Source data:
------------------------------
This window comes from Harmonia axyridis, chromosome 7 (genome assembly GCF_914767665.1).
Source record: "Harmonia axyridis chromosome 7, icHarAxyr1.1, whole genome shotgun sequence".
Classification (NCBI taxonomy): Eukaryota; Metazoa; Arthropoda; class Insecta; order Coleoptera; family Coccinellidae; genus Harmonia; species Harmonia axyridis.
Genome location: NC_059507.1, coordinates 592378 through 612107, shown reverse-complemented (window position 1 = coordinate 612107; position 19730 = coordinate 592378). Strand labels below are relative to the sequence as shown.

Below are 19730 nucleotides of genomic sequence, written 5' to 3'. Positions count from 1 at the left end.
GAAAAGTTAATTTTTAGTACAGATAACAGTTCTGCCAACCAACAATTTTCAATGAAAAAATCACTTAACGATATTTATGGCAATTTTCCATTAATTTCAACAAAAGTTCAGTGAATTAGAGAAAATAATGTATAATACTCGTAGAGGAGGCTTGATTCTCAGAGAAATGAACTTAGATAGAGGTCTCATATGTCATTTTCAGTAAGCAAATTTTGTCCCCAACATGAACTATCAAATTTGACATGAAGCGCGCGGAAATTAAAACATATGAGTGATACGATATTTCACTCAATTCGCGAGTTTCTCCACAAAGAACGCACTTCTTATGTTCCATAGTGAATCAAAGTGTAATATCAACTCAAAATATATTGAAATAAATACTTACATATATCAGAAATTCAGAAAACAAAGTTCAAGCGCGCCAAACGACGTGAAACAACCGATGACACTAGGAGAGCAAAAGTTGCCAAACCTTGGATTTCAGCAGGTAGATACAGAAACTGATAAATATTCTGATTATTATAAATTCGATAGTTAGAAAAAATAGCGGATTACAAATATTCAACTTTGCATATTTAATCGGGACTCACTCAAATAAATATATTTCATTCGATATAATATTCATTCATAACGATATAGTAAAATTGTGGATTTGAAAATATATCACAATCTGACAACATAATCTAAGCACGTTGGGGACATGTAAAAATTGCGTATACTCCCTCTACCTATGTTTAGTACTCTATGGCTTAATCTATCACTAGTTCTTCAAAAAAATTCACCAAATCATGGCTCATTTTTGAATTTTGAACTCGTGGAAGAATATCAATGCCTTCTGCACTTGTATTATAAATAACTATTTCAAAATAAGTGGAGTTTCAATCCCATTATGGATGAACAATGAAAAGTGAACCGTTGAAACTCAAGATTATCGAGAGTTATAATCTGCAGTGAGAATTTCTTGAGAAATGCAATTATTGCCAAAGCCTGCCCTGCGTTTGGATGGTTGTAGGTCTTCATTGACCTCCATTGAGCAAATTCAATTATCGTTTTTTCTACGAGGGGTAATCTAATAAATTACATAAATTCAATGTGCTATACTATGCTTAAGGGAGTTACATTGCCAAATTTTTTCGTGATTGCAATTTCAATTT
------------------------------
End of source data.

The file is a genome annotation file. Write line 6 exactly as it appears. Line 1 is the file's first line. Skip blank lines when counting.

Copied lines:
GAAAAGTTAATTTTTAGTACAGATAACAGTTCTGCCAACCAACAATTTTCAATGAAAAAATCACTTAACGATATTTATGGCAATTTTCCATTAATTTCAACAAAAGTTCAGTGAATTAGAGAAAATAATGTATAATACTCGTAGAGGAGGCTTGATTCTCAGAGAAATGAACTTAGATAGAGGTCTCATATGTCATTTTCAGTAAGCAAATTTTGTCCCCAACATGAACTATCAAATTTGACATGAAGCGCGCGGAAATTAAAACATATGAGTGATACGATATTTCACTCAATTCGCGAGTTTCTCCACAAAGAACGCACTTCTTATGTTCCATAGTGAATCAAAGTGTAATATCAACTCAAAATATATTGAAATAAATACTTACATATATCAGAAATTCAGAAAACAAAGTTCAAGCGCGCCAAACGACGTGAAACAACCGATGACACTAGGAGAGCAAAAGTTGCCAAACCTTGGATTTCAGCAGGTAGATACAGAAACTGATAAATATTCTGATTATTATAAATTCGATAGTTAGAAAAAATAGCGGATTACAAATATTCAACTTTGCATATTTAATCGGGACTCACTCAAATAAATATATTTCATTCGATATAATATTCATTCATAACGATATAGTAAAATTGTGGATTTGAAAATATATCACAATCTGACAACATAATCTAAGCACGTTGGGGACATGTAAAAATTGCGTATACTCCCTCTACCTATGTTTAGTACTCTATGGCTTAATCTATCACTAGTTCTTCAAAAAAATTCACCAAATCATGGCTCATTTTTGAATTTTGAACTCGTGGAAGAATATCAATGCCTTCTGCACTTGTATTATAAATAACTATTTCAAAATAAGTGGAGTTTCAATCCCATTATGGATGAACAATGAAAAGTGAACCGTTGAAACTCAAGATTATCGAGAGTTATAATCTGCAGTGAGAATTTCTTGAGAAATGCAATTATTGCCAAAGCCTGCCCTGCGTTTGGATGGTTGTAGGTCTTCATTGACCTCCATTGAGCAAATTCAATTATCGTTTTTTCTACGAGGGGTAATCTAATAAATTACATAAATTCAATGTGCTATACTATGCTTAAGGGAGTTACATTGCCAAATTTTTTCGTGATTGCAATTTCAATTT